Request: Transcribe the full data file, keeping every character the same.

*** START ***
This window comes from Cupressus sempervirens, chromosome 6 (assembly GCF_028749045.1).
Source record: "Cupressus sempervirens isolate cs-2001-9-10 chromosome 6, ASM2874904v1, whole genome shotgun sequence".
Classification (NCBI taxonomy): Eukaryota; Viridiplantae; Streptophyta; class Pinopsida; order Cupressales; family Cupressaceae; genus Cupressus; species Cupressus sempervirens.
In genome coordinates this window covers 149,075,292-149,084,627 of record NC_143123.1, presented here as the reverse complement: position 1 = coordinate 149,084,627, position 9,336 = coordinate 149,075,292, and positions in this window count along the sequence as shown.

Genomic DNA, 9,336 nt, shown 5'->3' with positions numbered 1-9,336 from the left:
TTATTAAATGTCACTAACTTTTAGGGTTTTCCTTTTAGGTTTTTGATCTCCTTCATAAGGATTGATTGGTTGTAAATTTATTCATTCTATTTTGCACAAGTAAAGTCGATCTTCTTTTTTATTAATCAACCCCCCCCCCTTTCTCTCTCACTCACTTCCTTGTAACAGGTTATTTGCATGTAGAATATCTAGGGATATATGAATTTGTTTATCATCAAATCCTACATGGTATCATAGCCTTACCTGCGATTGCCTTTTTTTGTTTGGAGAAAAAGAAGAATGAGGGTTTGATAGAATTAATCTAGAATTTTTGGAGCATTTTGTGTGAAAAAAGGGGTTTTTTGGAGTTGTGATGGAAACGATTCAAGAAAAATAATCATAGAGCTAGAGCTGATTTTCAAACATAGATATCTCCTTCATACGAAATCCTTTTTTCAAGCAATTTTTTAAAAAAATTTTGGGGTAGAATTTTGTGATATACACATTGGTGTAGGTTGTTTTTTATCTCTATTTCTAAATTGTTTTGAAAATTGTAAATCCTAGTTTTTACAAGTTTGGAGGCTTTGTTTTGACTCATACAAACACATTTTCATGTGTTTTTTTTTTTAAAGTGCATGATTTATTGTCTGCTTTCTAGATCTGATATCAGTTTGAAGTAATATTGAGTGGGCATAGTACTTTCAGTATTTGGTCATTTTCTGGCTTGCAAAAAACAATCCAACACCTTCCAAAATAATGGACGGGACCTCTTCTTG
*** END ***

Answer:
This window comes from Cupressus sempervirens, chromosome 6 (assembly GCF_028749045.1).
Source record: "Cupressus sempervirens isolate cs-2001-9-10 chromosome 6, ASM2874904v1, whole genome shotgun sequence".
Classification (NCBI taxonomy): Eukaryota; Viridiplantae; Streptophyta; class Pinopsida; order Cupressales; family Cupressaceae; genus Cupressus; species Cupressus sempervirens.
In genome coordinates this window covers 149,075,292-149,084,627 of record NC_143123.1, presented here as the reverse complement: position 1 = coordinate 149,084,627, position 9,336 = coordinate 149,075,292, and positions in this window count along the sequence as shown.

Genomic DNA, 9,336 nt, shown 5'->3' with positions numbered 1-9,336 from the left:
TTATTAAATGTCACTAACTTTTAGGGTTTTCCTTTTAGGTTTTTGATCTCCTTCATAAGGATTGATTGGTTGTAAATTTATTCATTCTATTTTGCACAAGTAAAGTCGATCTTCTTTTTTATTAATCAACCCCCCCCCCTTTCTCTCTCACTCACTTCCTTGTAACAGGTTATTTGCATGTAGAATATCTAGGGATATATGAATTTGTTTATCATCAAATCCTACATGGTATCATAGCCTTACCTGCGATTGCCTTTTTTTGTTTGGAGAAAAAGAAGAATGAGGGTTTGATAGAATTAATCTAGAATTTTTGGAGCATTTTGTGTGAAAAAAGGGGTTTTTTGGAGTTGTGATGGAAACGATTCAAGAAAAATAATCATAGAGCTAGAGCTGATTTTCAAACATAGATATCTCCTTCATACGAAATCCTTTTTTCAAGCAATTTTTTAAAAAAATTTTGGGGTAGAATTTTGTGATATACACATTGGTGTAGGTTGTTTTTTATCTCTATTTCTAAATTGTTTTGAAAATTGTAAATCCTAGTTTTTACAAGTTTGGAGGCTTTGTTTTGACTCATACAAACACATTTTCATGTGTTTTTTTTTTTAAAGTGCATGATTTATTGTCTGCTTTCTAGATCTGATATCAGTTTGAAGTAATATTGAGTGGGCATAGTACTTTCAGTATTTGGTCATTTTCTGGCTTGCAAAAAACAATCCAACACCTTCCAAAATAATGGACGGGACCTCTTCTTG